Filmmakers Set Free: Cannes Films Far from Home

in 75th Cannes Film Festival

by Ahmed Shawky

Cinema is a universal language. It’s a fact that critics usually defend based on the ability of well-crafted films to influence viewers all over the world, regardless of their backgrounds, beliefs or cultures. But the 75th edition of the Cannes Film Festival has this year shown a new level of cinema globalisation, by presenting a significant number of films made by filmmakers who live far from their topic. A phenomenon that appeared everywhere in the festivals program, including the official competition and sidebars, with different outcomes in each case.

We will not include two titles from the international competition in this list: Boy from Heaven (2022) by Tarik Saleh and Ali Abbasis Holy Spider (2022), although both films were made by Nordic filmmakers while the stories take place in Egypt and Iran respectively. The reason is in both cases that the filmmakers are both originally from where their stories take place. Saleh is a Swedish-Egyptian who showed a recent interest in using genre films to raise the question of political (and in this case religious) dynamics in Egypt; Abbasi is a Danish-Iranian who decided to go back to his roots and tell a story about his homeland.

Both directors have obvious motives to make their new films, both won main awards at the end of the festival: Boy from Heaven received the price for best screenplay and Zar Amir Ebrahimi was awarded best actress for Holy Spider. Furthermore, the direct connections were not that clear with two other competition titles: Stars at Noon (2022) by Claire Denis and Pacifiction (Tourment sur les îles, 2022) by Albert Serra.

France’s Claire Denis chose Nicaragua as a location for her story of a brief encounter fueled by passion, loneliness, physical attraction and political oppression between an American adventurous journalist (Margaret Qualley) and a British executive (Joe Alwyn) who turns out to be connected to intelligence. Nicaragua here is just a location that achieves the suitable setup for the events, and it can be easily substituted by any other Central American country going through political unrest.

In the cinematic trip to French Polynesia (Tahiti) by the Catalan director Albert Serra, on the other hand, there’s a higher connection to the place. Not in terms of story, which again can be applied to any place that is still governed by the traces of European colonization, but in terms of the specific atmosphere of Tahiti, with its hypnotic feel and silent aesthetics that are widely used by Serra in his film.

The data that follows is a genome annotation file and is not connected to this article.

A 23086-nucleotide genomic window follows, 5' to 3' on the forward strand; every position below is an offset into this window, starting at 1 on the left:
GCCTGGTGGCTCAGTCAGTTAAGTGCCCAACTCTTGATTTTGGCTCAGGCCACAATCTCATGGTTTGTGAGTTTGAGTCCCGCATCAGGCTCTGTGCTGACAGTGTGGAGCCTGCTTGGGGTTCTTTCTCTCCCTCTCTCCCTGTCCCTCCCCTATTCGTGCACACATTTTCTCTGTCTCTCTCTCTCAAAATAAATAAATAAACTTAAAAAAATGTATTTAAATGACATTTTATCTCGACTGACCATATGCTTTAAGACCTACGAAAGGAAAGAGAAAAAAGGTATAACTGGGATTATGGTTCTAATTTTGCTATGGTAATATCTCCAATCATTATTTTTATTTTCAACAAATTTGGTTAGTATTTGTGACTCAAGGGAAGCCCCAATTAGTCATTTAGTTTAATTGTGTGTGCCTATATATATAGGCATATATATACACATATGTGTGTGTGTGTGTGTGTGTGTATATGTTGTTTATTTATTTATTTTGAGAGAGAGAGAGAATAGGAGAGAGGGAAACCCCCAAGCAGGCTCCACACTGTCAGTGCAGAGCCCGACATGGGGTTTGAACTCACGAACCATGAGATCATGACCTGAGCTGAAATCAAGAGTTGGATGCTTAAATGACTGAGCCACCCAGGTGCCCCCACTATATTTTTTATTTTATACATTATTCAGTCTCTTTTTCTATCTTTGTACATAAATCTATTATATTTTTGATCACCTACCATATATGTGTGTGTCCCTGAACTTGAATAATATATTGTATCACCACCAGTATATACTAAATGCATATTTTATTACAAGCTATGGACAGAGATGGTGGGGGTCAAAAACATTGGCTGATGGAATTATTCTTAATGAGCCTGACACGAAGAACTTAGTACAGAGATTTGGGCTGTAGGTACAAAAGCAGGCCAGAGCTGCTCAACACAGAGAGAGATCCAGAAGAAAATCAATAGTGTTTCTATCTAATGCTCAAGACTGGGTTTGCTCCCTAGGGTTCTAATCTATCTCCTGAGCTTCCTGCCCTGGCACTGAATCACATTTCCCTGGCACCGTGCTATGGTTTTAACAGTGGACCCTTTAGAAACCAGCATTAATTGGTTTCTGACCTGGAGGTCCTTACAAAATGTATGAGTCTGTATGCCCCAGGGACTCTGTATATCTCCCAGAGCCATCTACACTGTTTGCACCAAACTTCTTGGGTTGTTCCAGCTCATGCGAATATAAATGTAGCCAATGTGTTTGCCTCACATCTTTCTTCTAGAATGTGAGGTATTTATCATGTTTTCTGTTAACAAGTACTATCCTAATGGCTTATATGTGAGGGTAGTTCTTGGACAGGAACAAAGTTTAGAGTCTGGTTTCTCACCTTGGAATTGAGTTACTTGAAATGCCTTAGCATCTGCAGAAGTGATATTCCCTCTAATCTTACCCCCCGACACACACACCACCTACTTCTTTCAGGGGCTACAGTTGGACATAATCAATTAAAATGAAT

Moving on from the international competition to the Un Certain Regard section, Lotfy Nathan, an American filmmaker with Egyptian origins, traveled to North Africa (in particular, Tunisia) to make is film Harka (2022), whose main actor Adam Bessa received the best performance award in the section. The word “harka” has a double-meaning in the Arabic word: In North Africa it is a slang term describing illegal immigration, while its direct dictionary meaning is “burning”. A linguistic paradox that can be applied to the main character who eventually decides to set himself on fire. A decision that might refer to a similar incident that triggered the whole Arab Spring back in 2011.

Another Arab-Arab trip was taken by the Lebanese visual artist Ali Cherri, whose feature film The Dam (2022) premiered in the Directors’ Fortnight sidebar. Here, Cherri moves to Sudan to make a visually stunning but not easy to follow film about a simple builder working on a unique mud construction. Nature, modernity and the revolution (which we never actually see on screen) shape Cherri’s work with a sophisticated sense of space and color contrast.

These are various examples that raise different questions about motivation and authenticity: What makes it appealing (or sometimes necessary) for a filmmaker to tell a story concerning people who live far away? And would the result offer a fresh eye, or a tourist point of view? The answers vary among the examples, but it certainly was a notable trend in Cannes this year. A trend that confirms the modern tendency of many filmmakers to set free from their own roots, and to go out to discover the world, searching for the common humane themes that matter for everyone in our complicated present.

Ahmed Shawky
Edited by Pamela Jahn